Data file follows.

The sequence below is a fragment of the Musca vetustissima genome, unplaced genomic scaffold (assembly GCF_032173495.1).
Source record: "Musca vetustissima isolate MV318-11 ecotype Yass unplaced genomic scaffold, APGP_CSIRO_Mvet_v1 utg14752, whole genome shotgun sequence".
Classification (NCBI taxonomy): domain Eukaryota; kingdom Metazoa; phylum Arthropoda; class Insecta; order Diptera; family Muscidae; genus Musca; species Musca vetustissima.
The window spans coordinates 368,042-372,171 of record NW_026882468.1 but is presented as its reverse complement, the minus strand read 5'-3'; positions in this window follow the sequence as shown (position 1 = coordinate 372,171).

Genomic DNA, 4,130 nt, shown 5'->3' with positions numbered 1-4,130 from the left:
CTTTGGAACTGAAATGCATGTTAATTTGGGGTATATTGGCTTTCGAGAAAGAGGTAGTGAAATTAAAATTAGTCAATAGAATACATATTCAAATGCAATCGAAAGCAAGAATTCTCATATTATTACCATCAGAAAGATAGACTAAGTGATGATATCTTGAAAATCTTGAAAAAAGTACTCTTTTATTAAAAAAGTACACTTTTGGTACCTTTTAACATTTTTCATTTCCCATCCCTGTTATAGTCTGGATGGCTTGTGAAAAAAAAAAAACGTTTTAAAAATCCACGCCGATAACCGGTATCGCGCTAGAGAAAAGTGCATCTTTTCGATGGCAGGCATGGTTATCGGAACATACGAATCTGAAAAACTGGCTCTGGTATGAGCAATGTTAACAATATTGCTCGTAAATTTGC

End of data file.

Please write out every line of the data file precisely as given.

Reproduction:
The sequence below is a fragment of the Musca vetustissima genome, unplaced genomic scaffold (assembly GCF_032173495.1).
Source record: "Musca vetustissima isolate MV318-11 ecotype Yass unplaced genomic scaffold, APGP_CSIRO_Mvet_v1 utg14752, whole genome shotgun sequence".
Classification (NCBI taxonomy): domain Eukaryota; kingdom Metazoa; phylum Arthropoda; class Insecta; order Diptera; family Muscidae; genus Musca; species Musca vetustissima.
The window spans coordinates 368,042-372,171 of record NW_026882468.1 but is presented as its reverse complement, the minus strand read 5'-3'; positions in this window follow the sequence as shown (position 1 = coordinate 372,171).

Genomic DNA, 4,130 nt, shown 5'->3' with positions numbered 1-4,130 from the left:
CTTTGGAACTGAAATGCATGTTAATTTGGGGTATATTGGCTTTCGAGAAAGAGGTAGTGAAATTAAAATTAGTCAATAGAATACATATTCAAATGCAATCGAAAGCAAGAATTCTCATATTATTACCATCAGAAAGATAGACTAAGTGATGATATCTTGAAAATCTTGAAAAAAGTACTCTTTTATTAAAAAAGTACACTTTTGGTACCTTTTAACATTTTTCATTTCCCATCCCTGTTATAGTCTGGATGGCTTGTGAAAAAAAAAAAACGTTTTAAAAATCCACGCCGATAACCGGTATCGCGCTAGAGAAAAGTGCATCTTTTCGATGGCAGGCATGGTTATCGGAACATACGAATCTGAAAAACTGGCTCTGGTATGAGCAATGTTAACAATATTGCTCGTAAATTTGC